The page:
“Now we’re getting more smoke and more often and for longer periods of time because there are more fires and the fire season is extended and is getting more intense,” Flocke added.

To read the full story, please click here.

White House races to avert rail strike

U.S. railways could shut down next week if national rail carriers can’t reach a deal with leading unions of train workers around labor conditions.

Scramble session: The White House was holding emergency meetings on Monday in an effort to avoid a strike, which would lead to nationwide shutdowns, The Washington Post reported.

  • The crisis pits President Biden’s desire to support labor with his desire to head off a breakdown in the nation’s transport infrastructure.

  • The strike will begin on Friday — shutting down 30 percent of the country’s freight and virtually all of its passenger rail — if an agreement isn’t reached.

Corporate terrorism: Leading rail union leaders on Sunday accused major railroad companies of “corporate terrorism”, The Associated Press reported.

  • They were responding to an announcement by freight railroad operators that they were delaying some shipments this week in advance of a potential strike next week. 

  • “The railroads are using shippers, consumers, and the supply chain of our nation as pawns in an effort to get our unions to cave in to their contract demands,” two union leaders wrote in a statement.

Quality of life: Two leading railroad unions have not yet consented to a deal with operators like Union Pacific, Norfolk Southern and BNSF.

For these groups, quality of life is the sticking point in their negotiations, CNBC reported.

  • The two unions — Brotherhood of Locomotive Engineers and Trainmen and the SMART Transportation Division — represent half of all unionized railroad workers. 

  • Eight other leading unions reached a preliminary agreement, which didn’t include the provisions around attendance policies, vacations and sick time. 

  • These two unions have pushed back against new attendance policies by Fort Worth, Texas-based BSNF — a wholly owned subsidiary of Warren Buffett’s Berkshire Hathaway — that workers called “brutal.”

Losing points: At issue is a points-based attendance system BNSF rolled out in February, CNBC noted.

This system helped the operator streamline administration and avoid discrimination suits — at the cost of infuriating many rail workers, Texas-based D Magazine reported earlier this year.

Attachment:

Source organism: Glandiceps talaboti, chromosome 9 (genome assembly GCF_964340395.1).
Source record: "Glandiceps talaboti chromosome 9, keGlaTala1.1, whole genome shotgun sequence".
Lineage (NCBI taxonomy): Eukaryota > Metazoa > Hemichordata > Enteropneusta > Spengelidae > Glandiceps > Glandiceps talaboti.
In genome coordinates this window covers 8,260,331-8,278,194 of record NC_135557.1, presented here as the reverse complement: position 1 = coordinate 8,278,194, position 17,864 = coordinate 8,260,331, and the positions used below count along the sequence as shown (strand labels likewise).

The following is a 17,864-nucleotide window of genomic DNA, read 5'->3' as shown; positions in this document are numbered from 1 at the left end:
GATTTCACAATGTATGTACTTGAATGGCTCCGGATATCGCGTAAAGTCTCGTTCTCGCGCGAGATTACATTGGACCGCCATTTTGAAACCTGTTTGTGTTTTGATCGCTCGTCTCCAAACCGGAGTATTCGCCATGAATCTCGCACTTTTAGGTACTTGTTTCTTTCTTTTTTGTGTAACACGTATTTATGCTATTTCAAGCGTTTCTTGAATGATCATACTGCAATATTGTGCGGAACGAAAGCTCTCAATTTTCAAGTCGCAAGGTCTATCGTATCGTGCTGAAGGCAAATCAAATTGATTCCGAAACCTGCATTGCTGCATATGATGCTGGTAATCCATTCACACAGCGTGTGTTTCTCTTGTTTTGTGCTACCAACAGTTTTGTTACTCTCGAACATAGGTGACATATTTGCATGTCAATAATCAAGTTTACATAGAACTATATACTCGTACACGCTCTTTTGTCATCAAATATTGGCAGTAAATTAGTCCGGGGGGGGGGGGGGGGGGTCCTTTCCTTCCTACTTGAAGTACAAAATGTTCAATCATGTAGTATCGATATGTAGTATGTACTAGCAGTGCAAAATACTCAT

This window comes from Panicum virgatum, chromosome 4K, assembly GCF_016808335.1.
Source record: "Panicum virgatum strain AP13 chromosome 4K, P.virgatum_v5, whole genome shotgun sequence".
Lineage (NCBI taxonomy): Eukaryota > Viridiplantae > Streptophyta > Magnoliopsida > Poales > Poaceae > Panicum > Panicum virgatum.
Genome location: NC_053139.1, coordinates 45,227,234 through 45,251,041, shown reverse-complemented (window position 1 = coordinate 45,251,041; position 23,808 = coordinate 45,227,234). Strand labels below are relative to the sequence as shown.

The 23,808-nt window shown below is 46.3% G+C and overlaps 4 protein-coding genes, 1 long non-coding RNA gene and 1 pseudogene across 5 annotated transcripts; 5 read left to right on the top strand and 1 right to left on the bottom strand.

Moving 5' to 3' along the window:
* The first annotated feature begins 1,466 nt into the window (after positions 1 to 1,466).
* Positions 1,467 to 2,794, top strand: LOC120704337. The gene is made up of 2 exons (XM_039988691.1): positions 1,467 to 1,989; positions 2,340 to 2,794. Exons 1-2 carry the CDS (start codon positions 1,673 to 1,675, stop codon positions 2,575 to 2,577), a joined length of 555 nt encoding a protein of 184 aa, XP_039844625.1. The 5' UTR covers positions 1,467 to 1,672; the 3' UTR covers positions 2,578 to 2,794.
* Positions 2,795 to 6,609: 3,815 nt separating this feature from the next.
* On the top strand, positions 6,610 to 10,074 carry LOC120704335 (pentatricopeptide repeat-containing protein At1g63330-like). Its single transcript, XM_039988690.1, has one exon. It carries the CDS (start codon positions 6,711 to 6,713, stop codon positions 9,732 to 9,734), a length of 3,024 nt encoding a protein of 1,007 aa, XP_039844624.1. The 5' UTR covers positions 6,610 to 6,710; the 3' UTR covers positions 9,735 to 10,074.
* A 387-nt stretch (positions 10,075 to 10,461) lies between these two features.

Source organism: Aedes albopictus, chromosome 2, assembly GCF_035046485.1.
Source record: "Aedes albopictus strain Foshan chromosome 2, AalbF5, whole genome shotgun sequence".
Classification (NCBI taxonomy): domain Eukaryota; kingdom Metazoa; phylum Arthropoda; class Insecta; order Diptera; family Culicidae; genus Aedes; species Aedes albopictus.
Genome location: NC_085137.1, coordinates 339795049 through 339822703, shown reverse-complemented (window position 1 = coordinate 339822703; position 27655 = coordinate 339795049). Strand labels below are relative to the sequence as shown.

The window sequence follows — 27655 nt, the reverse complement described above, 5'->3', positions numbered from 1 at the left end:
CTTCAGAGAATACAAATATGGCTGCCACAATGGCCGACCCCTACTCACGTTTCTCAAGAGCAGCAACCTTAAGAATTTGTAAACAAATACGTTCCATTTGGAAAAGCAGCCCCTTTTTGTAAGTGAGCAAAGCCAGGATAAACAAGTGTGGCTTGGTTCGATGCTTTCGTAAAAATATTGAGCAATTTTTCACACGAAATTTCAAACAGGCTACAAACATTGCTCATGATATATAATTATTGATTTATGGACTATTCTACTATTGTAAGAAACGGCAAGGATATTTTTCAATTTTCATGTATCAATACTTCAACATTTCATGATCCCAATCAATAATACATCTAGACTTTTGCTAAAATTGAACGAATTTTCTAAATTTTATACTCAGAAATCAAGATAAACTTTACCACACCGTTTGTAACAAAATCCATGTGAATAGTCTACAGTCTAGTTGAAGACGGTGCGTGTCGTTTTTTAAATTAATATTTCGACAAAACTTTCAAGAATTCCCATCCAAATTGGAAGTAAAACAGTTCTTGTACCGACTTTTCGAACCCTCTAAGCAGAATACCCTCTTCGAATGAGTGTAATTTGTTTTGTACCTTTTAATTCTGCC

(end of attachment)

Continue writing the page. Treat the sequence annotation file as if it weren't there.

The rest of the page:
• Walmart and Amazon also use pointsbased systems.

  • These companies, however, are almost entirely non-union.

Burning out: Union leaders said the relentless pace of work during the combined supply chain and pandemic-related crises had pushed them to a breaking point

  • “We’re facing the potential of a strike because the railroad refuses to grant one single day of sick time,” Ron Kaminkow of the Brotherhood of Locomotive Engineers and Trainmen — one of the outstanding unions — told the Post.

  • “It’s about the phone rings at 2 a.m. to be at work at 4 a.m. after just 10 hours of rest,” Kaminkow said. “It’s about not knowing when you’re coming home and being penalized with discipline up to firing if you need to go to the doctor.”

Battery material mining linked to deforestation

Industrial mining in Indonesia was a major contributor to tropical deforestation over the past two decades, a new paper has found.

Deforestation for minerals: The study, published in the Proceedings of the National Academy of Sciences on Monday, raises questions about Indonesia’s push to be a sustainable source for the minerals needed worldwide for clean tech.

  • Indonesia is by far the world’s leading producer of nickel, according to the
    U.S. Geological Survey. 

  • Nickel is a critical material for producing electric vehicle batteries.

Urgent questions: “Against the rapidly growing demands for minerals, in particular for metals for renewable energy and e-mobility technologies, government and industry policies must take into account both the direct and indirect impacts of extraction,” coauthor Anthony Bebbington, of Clark University said in a statement.

Nearly 60 percent of all deforestation for the purposes of mining between 2000 and 2019 happened in Indonesia, according to the PNAS study.

Monday Miscellanies

Why Maine lobsters are (so far) not hurting from climate change, rising heat hits Hong Kong housing and a new payment system takes aim at mass shootings.

Despite changing climate, Maine’s lobsters are doing fine

  • While the Gulf of Maine is undergoing rapid warming — conditions that could hamper lobster survival — the 2022 lobster catch has remained strong thus far, according to The Washington Post. The lobster industry has engineered flexible transportation mechanisms that can keep the animals alive and healthy in high temperatures, while primary predators have decreased due to overfishing, the Post reported.

Climate change worsening Hong Kong’s housing crisis

  • Soaring real estate prices and long waits for public housing in Hong Kong have pushed the city’s poorest into residences that fail to withstand oppressive summer heat, The Washington Post reported. A 2021 report showed that about 220,000 people — 3 percent of the city’s population — lived in crowded rooftop huts and subdivided apartments, which were 9-11 degrees Fahrenheit hotter than outdoors, according to the Post.

Could a new payment code for guns head off mass shootings?

  • Credit card companies Visa, American Express and Mastercard agreed on Sunday to begin using a new international code for purchases from gun stores — a measure gun safety advocates have flagged as a means of avoiding mass shootings, The New York Times reported. That builds on an existing debate that has raged all year over whether environment, social and governance (ESG) funds should be investing in firearms at all, as the conservative Competitive Enterprise Institute noted.

Please visit The Hill’s Sustainability section online for the web version of this newsletter and more stories. We’ll see you tomorrow.